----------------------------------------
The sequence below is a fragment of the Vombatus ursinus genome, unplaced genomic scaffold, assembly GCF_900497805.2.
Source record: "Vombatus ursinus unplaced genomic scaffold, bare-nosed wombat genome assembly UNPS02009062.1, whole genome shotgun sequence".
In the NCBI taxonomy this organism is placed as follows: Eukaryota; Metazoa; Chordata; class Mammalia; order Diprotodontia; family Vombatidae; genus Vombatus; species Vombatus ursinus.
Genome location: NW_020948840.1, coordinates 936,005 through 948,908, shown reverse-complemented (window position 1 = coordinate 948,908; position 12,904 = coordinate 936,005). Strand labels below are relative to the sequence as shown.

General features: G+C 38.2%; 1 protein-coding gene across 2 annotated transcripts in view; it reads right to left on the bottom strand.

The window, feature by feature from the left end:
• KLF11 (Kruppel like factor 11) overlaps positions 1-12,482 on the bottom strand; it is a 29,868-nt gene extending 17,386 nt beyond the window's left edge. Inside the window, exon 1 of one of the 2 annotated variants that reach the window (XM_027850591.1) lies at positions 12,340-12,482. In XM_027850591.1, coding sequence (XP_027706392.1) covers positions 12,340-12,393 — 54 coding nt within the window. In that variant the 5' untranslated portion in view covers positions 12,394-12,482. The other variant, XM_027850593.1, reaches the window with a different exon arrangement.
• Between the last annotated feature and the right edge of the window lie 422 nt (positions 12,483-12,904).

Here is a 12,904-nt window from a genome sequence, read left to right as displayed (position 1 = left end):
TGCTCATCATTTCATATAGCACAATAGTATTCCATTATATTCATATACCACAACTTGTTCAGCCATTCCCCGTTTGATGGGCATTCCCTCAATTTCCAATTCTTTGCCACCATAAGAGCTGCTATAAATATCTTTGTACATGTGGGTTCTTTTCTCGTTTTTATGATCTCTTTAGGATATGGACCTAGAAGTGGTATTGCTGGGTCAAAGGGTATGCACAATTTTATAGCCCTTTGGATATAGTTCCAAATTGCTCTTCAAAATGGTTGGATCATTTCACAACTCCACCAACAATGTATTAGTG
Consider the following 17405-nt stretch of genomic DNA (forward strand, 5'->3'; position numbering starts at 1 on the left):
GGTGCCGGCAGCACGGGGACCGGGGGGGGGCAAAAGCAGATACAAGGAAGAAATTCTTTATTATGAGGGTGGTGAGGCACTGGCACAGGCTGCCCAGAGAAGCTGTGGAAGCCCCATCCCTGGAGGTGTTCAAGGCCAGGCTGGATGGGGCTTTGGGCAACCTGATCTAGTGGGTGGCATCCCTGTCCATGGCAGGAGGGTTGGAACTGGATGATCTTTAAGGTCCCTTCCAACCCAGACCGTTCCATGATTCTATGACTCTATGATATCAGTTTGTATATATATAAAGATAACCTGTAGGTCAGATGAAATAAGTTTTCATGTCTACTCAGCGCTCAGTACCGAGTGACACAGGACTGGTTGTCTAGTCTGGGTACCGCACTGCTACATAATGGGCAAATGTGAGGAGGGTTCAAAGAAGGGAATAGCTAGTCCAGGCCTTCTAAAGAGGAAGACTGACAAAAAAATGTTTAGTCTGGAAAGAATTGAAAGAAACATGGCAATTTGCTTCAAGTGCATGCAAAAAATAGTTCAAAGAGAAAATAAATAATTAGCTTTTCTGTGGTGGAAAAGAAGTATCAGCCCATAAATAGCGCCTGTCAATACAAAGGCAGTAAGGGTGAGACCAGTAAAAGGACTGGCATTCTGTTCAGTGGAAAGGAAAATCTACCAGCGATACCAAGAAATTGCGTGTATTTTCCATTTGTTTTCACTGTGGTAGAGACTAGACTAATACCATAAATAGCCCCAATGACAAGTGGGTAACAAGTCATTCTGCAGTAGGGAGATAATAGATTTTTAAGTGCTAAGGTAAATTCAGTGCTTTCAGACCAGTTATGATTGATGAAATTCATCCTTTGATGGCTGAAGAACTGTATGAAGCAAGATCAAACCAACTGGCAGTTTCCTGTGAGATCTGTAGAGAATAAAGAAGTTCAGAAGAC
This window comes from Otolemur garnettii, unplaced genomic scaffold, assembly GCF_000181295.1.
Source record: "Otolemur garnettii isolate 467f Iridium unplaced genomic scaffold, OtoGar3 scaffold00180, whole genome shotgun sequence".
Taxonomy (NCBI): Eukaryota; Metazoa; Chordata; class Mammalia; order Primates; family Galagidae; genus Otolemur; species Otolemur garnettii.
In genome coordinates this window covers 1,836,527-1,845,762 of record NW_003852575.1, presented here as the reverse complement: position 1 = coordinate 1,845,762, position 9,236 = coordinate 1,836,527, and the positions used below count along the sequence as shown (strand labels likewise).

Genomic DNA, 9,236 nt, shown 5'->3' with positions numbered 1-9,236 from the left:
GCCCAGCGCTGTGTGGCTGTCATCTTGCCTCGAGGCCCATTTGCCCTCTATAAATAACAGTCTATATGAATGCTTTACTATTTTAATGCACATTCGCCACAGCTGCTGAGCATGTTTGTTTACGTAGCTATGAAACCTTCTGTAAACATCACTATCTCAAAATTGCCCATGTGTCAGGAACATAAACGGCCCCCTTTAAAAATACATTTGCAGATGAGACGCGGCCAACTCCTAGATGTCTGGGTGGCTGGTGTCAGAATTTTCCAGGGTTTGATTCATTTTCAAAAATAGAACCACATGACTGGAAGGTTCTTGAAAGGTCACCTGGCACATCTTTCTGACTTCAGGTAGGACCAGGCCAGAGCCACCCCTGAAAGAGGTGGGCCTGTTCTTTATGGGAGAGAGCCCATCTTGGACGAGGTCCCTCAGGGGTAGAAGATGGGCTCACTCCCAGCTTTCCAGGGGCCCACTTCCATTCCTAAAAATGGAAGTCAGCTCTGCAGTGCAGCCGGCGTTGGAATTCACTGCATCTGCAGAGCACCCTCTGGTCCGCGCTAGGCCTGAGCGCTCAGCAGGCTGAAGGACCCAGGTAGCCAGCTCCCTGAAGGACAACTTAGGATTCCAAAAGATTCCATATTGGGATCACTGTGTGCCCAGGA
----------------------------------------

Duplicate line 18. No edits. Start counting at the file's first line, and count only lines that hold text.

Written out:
GCCCAGCGCTGTGTGGCTGTCATCTTGCCTCGAGGCCCATTTGCCCTCTATAAATAACAGTCTATATGAATGCTTTACTATTTTAATGCACATTCGCCACAGCTGCTGAGCATGTTTGTTTACGTAGCTATGAAACCTTCTGTAAACATCACTATCTCAAAATTGCCCATGTGTCAGGAACATAAACGGCCCCCTTTAAAAATACATTTGCAGATGAGACGCGGCCAACTCCTAGATGTCTGGGTGGCTGGTGTCAGAATTTTCCAGGGTTTGATTCATTTTCAAAAATAGAACCACATGACTGGAAGGTTCTTGAAAGGTCACCTGGCACATCTTTCTGACTTCAGGTAGGACCAGGCCAGAGCCACCCCTGAAAGAGGTGGGCCTGTTCTTTATGGGAGAGAGCCCATCTTGGACGAGGTCCCTCAGGGGTAGAAGATGGGCTCACTCCCAGCTTTCCAGGGGCCCACTTCCATTCCTAAAAATGGAAGTCAGCTCTGCAGTGCAGCCGGCGTTGGAATTCACTGCATCTGCAGAGCACCCTCTGGTCCGCGCTAGGCCTGAGCGCTCAGCAGGCTGAAGGACCCAGGTAGCCAGCTCCCTGAAGGACAACTTAGGATTCCAAAAGATTCCATATTGGGATCACTGTGTGCCCAGGA